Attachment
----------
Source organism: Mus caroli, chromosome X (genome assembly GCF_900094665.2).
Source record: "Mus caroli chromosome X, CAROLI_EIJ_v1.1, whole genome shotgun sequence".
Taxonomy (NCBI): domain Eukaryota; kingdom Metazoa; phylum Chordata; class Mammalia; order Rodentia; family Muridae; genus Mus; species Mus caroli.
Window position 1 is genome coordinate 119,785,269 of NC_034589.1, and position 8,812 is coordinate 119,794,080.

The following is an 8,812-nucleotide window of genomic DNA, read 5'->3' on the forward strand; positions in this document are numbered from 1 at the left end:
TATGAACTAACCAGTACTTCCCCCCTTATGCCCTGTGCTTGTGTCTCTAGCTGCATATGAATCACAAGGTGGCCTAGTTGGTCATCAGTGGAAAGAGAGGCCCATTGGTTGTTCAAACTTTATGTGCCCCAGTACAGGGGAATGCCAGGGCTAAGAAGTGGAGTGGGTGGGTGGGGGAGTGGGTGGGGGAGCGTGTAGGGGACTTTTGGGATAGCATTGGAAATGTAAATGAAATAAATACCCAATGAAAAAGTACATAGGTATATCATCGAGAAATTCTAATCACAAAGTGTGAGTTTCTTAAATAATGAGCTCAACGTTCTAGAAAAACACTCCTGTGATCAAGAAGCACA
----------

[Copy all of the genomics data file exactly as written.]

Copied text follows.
Source organism: Mus caroli, chromosome X (genome assembly GCF_900094665.2).
Source record: "Mus caroli chromosome X, CAROLI_EIJ_v1.1, whole genome shotgun sequence".
Taxonomy (NCBI): domain Eukaryota; kingdom Metazoa; phylum Chordata; class Mammalia; order Rodentia; family Muridae; genus Mus; species Mus caroli.
Window position 1 is genome coordinate 119,785,269 of NC_034589.1, and position 8,812 is coordinate 119,794,080.

The following is an 8,812-nucleotide window of genomic DNA, read 5'->3' on the forward strand; positions in this document are numbered from 1 at the left end:
TATGAACTAACCAGTACTTCCCCCCTTATGCCCTGTGCTTGTGTCTCTAGCTGCATATGAATCACAAGGTGGCCTAGTTGGTCATCAGTGGAAAGAGAGGCCCATTGGTTGTTCAAACTTTATGTGCCCCAGTACAGGGGAATGCCAGGGCTAAGAAGTGGAGTGGGTGGGTGGGGGAGTGGGTGGGGGAGCGTGTAGGGGACTTTTGGGATAGCATTGGAAATGTAAATGAAATAAATACCCAATGAAAAAGTACATAGGTATATCATCGAGAAATTCTAATCACAAAGTGTGAGTTTCTTAAATAATGAGCTCAACGTTCTAGAAAAACACTCCTGTGATCAAGAAGCACA